Glaucoma Doesn’t Cause A Coma, But It Is Dangerous

The eye continuously creates a crystal-clear fluid called aqueous humor that gives the eye a spherical shape. The aqueous humor gradually moves through the iris to the front of the eye. Once there, the fluid normally drains through a series of channels between the cornea and the iris. Sometimes, the aqueous humor is not able to drain like normal. When this happens, the extra fluid can cause a build-up of pressure in the eye. The pressure can damage the optic nerve, which sends images to the brain.

What’s your angle here?

Types of glaucoma are typically referred to by how the angle between the iris and the cornea is affected. The two main types of glaucoma can have a detrimental effect on the eye but come about in different ways.

Open angle glaucoma

Open angle glaucoma happens when the angle between the cornea and the iris is still open. The trabecular meshwork, or drainage channels, are partially blocked, which causes a very gradual increase in pressure. In fact, the rise in pressure is so gradual that most patients aren’t even aware there is a problem. There are typically no symptoms associated with open angle glaucoma. Unless the condition is closely monitored, the disease’s first indication can be a loss of peripheral vision. The best way to prevent open angle glaucoma is through regular visits to an ophthalmologist. The healthcare specialist will be able to monitor eye pressure over time to check for increases. Eye drops can be proscribed to lower eye pressure if needed.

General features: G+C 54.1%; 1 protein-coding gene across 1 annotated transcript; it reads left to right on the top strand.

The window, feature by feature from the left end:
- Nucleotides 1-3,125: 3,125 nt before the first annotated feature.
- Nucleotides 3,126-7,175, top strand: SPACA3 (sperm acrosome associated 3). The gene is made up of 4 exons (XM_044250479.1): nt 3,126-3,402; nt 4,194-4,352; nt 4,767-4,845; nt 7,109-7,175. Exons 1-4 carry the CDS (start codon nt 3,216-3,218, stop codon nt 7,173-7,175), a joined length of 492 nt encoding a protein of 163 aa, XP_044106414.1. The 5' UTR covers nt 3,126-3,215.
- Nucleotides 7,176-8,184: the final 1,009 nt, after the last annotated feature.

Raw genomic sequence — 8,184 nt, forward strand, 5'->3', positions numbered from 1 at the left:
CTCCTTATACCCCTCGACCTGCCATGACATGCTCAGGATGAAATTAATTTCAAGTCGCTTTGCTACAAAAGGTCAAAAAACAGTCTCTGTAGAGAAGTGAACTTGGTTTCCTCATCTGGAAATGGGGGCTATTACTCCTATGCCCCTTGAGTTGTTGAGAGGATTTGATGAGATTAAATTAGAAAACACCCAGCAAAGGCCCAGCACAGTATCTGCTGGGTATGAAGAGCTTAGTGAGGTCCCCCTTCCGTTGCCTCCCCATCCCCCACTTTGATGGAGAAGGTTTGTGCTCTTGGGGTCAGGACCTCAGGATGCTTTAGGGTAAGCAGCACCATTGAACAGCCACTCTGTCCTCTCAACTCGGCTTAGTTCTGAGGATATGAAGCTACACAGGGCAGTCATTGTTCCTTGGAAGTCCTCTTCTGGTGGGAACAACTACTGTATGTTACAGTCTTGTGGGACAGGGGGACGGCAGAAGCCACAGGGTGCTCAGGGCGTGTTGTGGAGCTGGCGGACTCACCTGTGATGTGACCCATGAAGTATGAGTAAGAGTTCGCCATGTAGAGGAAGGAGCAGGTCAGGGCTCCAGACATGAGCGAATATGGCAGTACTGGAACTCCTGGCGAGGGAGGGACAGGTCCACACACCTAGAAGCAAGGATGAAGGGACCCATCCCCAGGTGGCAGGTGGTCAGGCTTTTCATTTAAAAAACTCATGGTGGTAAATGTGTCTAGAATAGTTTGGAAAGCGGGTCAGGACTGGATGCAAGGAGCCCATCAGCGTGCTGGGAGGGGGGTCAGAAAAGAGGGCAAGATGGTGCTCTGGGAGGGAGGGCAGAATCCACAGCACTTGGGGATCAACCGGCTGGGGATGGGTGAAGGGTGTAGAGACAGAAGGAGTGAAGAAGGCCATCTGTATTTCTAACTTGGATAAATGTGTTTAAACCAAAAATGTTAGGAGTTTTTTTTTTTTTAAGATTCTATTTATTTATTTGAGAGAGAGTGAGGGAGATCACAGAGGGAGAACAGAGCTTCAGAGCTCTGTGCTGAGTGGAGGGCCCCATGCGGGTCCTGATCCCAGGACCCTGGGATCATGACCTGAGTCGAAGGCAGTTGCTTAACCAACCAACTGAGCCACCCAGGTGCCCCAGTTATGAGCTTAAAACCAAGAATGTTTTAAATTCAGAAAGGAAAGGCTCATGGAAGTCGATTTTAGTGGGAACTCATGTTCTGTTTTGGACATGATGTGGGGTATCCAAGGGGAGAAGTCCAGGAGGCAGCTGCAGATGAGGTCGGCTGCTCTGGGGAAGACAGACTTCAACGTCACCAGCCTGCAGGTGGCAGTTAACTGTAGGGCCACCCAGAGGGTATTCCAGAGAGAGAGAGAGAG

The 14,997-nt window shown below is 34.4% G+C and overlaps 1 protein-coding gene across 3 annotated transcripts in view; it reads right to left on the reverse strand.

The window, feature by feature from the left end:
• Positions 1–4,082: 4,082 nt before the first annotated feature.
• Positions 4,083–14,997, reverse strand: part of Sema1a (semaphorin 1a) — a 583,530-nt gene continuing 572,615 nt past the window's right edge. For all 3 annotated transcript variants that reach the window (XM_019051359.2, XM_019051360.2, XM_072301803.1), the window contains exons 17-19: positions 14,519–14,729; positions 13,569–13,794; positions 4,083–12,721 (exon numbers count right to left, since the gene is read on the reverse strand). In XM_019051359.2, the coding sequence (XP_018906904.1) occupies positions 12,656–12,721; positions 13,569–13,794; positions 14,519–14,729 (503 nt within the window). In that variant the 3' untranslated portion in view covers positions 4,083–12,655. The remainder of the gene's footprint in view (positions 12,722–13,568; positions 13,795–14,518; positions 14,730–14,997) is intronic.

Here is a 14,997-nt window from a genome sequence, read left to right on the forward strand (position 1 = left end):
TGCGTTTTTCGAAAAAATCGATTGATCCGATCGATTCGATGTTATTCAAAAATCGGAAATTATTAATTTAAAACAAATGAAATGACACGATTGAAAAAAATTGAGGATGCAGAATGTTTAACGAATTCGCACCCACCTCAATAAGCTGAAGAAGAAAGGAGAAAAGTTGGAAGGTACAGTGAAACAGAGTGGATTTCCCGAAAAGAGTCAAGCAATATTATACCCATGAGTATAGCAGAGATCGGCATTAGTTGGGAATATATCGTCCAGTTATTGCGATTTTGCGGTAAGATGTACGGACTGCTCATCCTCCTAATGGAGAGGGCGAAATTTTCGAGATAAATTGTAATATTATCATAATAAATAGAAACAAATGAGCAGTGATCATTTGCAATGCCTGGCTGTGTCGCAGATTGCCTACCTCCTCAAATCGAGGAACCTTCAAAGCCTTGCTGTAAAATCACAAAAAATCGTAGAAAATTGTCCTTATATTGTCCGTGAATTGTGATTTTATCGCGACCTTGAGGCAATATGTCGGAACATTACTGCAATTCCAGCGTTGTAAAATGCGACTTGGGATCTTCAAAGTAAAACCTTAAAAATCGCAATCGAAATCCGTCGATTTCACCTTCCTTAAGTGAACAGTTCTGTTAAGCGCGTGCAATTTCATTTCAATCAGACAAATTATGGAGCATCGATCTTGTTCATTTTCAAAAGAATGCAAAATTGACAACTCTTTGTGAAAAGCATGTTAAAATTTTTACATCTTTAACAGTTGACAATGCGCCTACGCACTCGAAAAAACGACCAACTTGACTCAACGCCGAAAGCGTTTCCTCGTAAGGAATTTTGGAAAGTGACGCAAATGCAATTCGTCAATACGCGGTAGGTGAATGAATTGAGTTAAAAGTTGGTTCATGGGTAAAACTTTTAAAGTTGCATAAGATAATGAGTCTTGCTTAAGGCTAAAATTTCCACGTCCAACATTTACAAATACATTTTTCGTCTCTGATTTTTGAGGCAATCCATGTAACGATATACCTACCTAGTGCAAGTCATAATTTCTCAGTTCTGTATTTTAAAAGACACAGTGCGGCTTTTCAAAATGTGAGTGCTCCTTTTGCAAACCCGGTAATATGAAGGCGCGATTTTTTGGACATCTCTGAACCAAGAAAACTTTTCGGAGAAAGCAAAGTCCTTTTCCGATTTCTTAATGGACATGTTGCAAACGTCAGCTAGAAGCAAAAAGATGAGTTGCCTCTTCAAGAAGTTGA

Angle closure glaucoma

Angle closure glaucoma occurs when the angle between the iris and cornea becomes completely blocked. This is typically caused by the iris shifting forward, pinching off the drainage channels completely. In this instance, the event is sudden, intense, and leads to a variety of symptoms. Including immense pain in the eye, patients can also experience loss of vision, nausea, vomiting, and more. When it comes to angle closure glaucoma, immediate treatment is almost always required. The eye physician will likely start with some medication. This medication can either constrict the pupil or reduce the amount of fluid the eye makes. Whether or not medication is able to reduce pressure in the eye, the eye surgeon may also perform a procedure. This procedure can be in the form of a laser or a more conventional surgery to clear the drainage area. It’s also possible to remove the lens to bring the pressure back down.

I see hope on the horizon

Glaucoma is more likely to appear in high-risk individuals, such as older adults and people with shorter eyes. Even so, glaucoma can affect any person of any age and level of health. Glaucoma can cause permanent vision loss, but monitoring the eye can keep glaucoma in check. Regular visits with an eye specialist can bring eye pressure back to a safe level or keep glaucoma away.